(Bloomberg) — Asian shares fell on Tuesday after a rally in U.S. stocks evaporated as Federal Reserve officials indicated the central bank would have to raise interest rates by more than 5% before pausing and holding off.
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In Hong Kong on Monday, Chinese shares edged lower after a 2 percent rise, while Japan’s Topix index rose after reopening following public holidays. Benchmarks in Australia and Southeast Asia also fell. Contracts on the S&P 500 slipped after the index failed to hold above the key 3,900 level, shedding nearly 1.5% of the advance.
Traders who had been hoping for faster growth as global inflation eased saw the reality on Monday. Atlanta’s Rafael Bostic suggested policymakers expect rates to rise more than 5% early in the second quarter and stay there “for a long time.”
That will keep them waiting for Thursday’s slow-moving U.S. inflation report, nearly a week after the latest jobs data showed a slowdown in wage growth. Figures will be among the last readings policymakers will see before the Jan. 31-Feb. 1 gathering.
“Expect some profit-taking ahead of the CPI print later this week. That’s the next big event for global markets. I think most traders will be looking pretty much into the economic print,” said Craig Johnson, chief technical research analyst at Piper Sandler & Co.
The Bloomberg Dollar Spot Index was little changed, with the greenback joining its Group-10 peers on Tuesday. The 10-year Treasury yield was held at 3.54%. Japan’s 10-year yield was 0.5%, the ceiling for the Bank of Japan’s yield control policy.
“With interest rates likely to remain high and an economic slowdown likely, any downside to slowing inflation could be offset by still-high valuations and excellent earnings prospects,” Chris Larkin from Morgan Stanley said on E*Trade. “It can be a recipe for time and long-term business.”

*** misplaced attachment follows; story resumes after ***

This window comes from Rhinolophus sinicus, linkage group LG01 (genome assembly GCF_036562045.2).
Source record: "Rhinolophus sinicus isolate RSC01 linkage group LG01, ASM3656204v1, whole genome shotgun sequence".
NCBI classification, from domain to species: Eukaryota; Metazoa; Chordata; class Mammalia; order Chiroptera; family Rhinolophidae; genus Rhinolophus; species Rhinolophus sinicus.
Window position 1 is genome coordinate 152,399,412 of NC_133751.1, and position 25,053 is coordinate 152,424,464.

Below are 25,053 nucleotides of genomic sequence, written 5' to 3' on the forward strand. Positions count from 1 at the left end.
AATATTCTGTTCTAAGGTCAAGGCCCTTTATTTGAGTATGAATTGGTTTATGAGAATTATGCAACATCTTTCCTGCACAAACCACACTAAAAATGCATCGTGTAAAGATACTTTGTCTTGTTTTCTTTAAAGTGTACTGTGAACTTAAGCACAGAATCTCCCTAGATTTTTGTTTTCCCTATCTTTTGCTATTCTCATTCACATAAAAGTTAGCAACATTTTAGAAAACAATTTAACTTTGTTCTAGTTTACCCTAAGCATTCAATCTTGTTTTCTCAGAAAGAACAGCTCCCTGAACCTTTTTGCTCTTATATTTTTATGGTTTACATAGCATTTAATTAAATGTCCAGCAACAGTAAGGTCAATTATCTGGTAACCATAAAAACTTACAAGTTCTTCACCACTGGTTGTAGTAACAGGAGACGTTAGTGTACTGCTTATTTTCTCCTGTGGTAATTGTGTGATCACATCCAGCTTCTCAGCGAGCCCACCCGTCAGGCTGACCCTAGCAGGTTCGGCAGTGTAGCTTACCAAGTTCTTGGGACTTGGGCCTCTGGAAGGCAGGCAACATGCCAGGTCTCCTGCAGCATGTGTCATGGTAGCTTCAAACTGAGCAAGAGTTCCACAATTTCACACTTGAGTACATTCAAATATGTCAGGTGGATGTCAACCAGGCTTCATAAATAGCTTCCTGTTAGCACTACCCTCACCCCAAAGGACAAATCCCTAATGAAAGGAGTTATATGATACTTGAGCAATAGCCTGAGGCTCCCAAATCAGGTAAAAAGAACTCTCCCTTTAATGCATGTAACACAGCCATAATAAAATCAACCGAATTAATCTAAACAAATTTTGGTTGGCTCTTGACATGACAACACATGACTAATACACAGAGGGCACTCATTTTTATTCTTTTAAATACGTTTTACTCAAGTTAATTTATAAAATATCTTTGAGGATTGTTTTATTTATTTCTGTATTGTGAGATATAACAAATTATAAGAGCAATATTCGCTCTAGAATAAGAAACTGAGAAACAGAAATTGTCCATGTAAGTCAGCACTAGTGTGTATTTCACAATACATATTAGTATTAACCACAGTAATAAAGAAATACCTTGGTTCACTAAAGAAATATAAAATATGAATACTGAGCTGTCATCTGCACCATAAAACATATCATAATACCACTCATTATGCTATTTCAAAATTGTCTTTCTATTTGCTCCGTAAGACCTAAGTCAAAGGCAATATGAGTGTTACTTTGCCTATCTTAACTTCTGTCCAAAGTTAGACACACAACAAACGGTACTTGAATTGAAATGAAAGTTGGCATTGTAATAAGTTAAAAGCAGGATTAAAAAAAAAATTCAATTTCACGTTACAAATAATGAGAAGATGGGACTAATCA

This year, fears of recession in the US and Europe have been offset by renewed optimism about China. The world’s second-largest economy abruptly reversed strict Covid restrictions in early December and other market-friendly changes quickly followed.
According to data compiled by Bloomberg, China’s economy is predicted to grow by 4.8% this year. Still, inflation worsened in the fourth quarter, with inflation likely to slow later this year even as the economy picks up, according to China Beige Book International.
Nitin Chanduka, strategist at Bloomberg Intelligence, said: “China expectations are improving, but economic data may not provide confirmation until the country’s ongoing Covid-19 outbreak takes its toll.”
Emerging market equities entered a bull market, supported by China’s reopening and a weaker dollar. MSCI’s emerging markets index rose 2.5% on Monday, taking its gains from the October 24 low to 20%.
Key events this week:
US Wholesale Goods, Tuesday
Fed Chairman Jerome Powell was among the speakers at the Riksbank Symposium in Stockholm on Tuesday.
The World Bank is expected to release a report on world economic prospects on Tuesday
ECB Governing Council members will speak at the Euromoney conference in Vienna on Wednesday
US CPI, Initial Jobless Claims, Thursday
St. Louis Federation President James Bullard at the Wisconsin Bankers Association virtual event, Thursday.
Richmond Federation President Thomas Barkin spoke at the VBA/VA Chamber Thursday.
China Business, Friday
US Michigan Consumer Sentiment, Friday
Citigroup, JPMorgan Chase, Wells Fargo report earnings, Friday
This week’s MLIVE heart rate survey:
Some of the major moves in the markets as of 12:37 PM Tokyo time:
The S&P/ASX 200 fell 0.3%
The Hang Seng fell 0.6%
Japanese topics increased by 0.5%
The Shanghai composite fell 0.2%
S&P 500 futures fell 0.3%; The S&P was down 0.1% on Monday.
West Texas Intermediate crude fell 0.2 percent to $74.45 a barrel.
Spot gold was little changed at 1,873.18 oz.
This story was produced with the help of Bloomberg Automation.
–With help from Abhishek Vishnoi.
(An earlier version of this story corrected the spelling of the Atlanta Federation’s name.)
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